TDSR one year on...

By The Folks @PropTalk - June 23, 2014 No Comments

The Total Debt Servicing Ratio (TDSR) was introduced in June 2013 to ensure financial prudence among borrowers and strengthen credit underwriting practices among banks. The ratio determines how much an individual can borrow from the banks.

Under it, total monthly debt payments including home and car loans cannot exceed 60% of the property buyers' income. These debt payments are wide-ranging and can include home and car loans, study loan, and even credit card debts.

In the private residential market, the impact of the TDSR on sales volume quickly became apparent. There were 482 new units bought in July 2013, a drop of 73.3% compared to 1,806 unit in June 2013.
In total, 9,115 new homes were bought since the TDSR was implemented - that's half the amount bought in a year-on-year comparison from Jul 2012 to May 2013.

Analysts say the suburban homes were the hardest hit. Numbers compiled by Knight Frank Singapore showed that 63% fewer new homes in the suburbs were bought in the second half of 2013, compared to the first half of the year.

"The TDSR basically impacts on mortgage loan eligibility and affordability of private homes and the mass market segment typically caters to upgraders and middle-income home buyers," explained Knight Frank's Director of Consultancy and Research, Ms. Alice Tan.

She added that these buyers might have ended up forgoing their purchases when their loan requests were rejected.

"I think the strong performance of the Outside Central Region was one of the reasons why the TDSR was introduced. The Core Central Region was already affected by Additional Buyers' Stamp Duty, where we saw a lot of foreigners opting out, because they have to pay 10 to 15% in terms of stamp duties," said Mr. Desmond Sim, Head of CBRE Research in Singapore.

As for prices, the effect of TDSR was seen later that year. The Urban Redevelopment Authority's residential property price index slipped 0.9% in the fourth quarter of 2013, the first decline in almost two years.

Prices dipped again in the next quarter - this time by 1.3%, making it the largest drop since the second quarter of 2009, when prices fell by 4.7%.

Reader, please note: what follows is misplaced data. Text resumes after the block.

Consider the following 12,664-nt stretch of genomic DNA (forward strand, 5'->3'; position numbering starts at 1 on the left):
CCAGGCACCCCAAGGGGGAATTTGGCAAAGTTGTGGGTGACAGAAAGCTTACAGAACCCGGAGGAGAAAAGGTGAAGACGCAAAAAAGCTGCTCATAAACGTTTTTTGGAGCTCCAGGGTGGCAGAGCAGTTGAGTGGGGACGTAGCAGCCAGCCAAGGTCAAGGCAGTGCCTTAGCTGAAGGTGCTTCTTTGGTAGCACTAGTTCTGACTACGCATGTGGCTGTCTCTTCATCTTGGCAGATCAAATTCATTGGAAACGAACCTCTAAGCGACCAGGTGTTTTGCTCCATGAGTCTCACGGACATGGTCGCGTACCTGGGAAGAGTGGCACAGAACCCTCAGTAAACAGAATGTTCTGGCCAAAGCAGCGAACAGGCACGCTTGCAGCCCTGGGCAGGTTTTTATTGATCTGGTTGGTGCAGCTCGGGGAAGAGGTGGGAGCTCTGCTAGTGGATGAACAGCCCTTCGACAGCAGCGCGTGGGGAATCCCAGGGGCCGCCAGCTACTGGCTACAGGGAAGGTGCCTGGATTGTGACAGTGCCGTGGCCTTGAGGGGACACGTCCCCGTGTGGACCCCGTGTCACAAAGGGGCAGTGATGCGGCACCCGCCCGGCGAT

In boosting sales, some developers have turned to cutting prices. One of the latest to join the fray is the Panorama condominium in Ang Mo Kio, which re-launched in May at a median price of about $1,241psf.


That is about 8% lower than the median price when it was first launched in January this year. But property watchers say the discounts are typically for bigger or "less prime" units, and developers are unlikely to lower prices across their projects.

"Developers also have limited room to adjust their prices due to the high land prices they have committed to, earlier on," said Ms. Tan. This is especially so for those who bought their land two to three years back.

Developers may also be creating smaller units, to balance between offering palatable prices for buyers, and maintaining their profit margins. According to figures from CBRE, the median size of units in the suburbs declined from 753sqft in the third quarter of 2013, to 732sqft in the first quarter of this year.

The impact of the TDSR was also felt in the private residential resale market. CBRE's numbers showed that sales volume in the secondary market dropped by 50% in the first half of this year, compared to the same period last year.

"Fortunately enough, mortgage rates still remain relatively low, so home owners, or investors, can still put their units into the leasing pool," said Mr. Sim. "But at the same time, low mortgage rates have not pressured them into putting the units back onto the market for sale."

But it may be increasingly difficult to find tenants, as the Government tightens its foreign labor controls and more new homes enter the market in the coming months.

The Urban Redevelopment Authority estimates that a total of 18,350 units will be completed this year, while another 21,738 units, excluding executive condominiums, are expected to be completed in 2015.

Source: CNA
Given the seemingly effectiveness of TDSR, is there a case now for our Government to review the ABSD and SSD?

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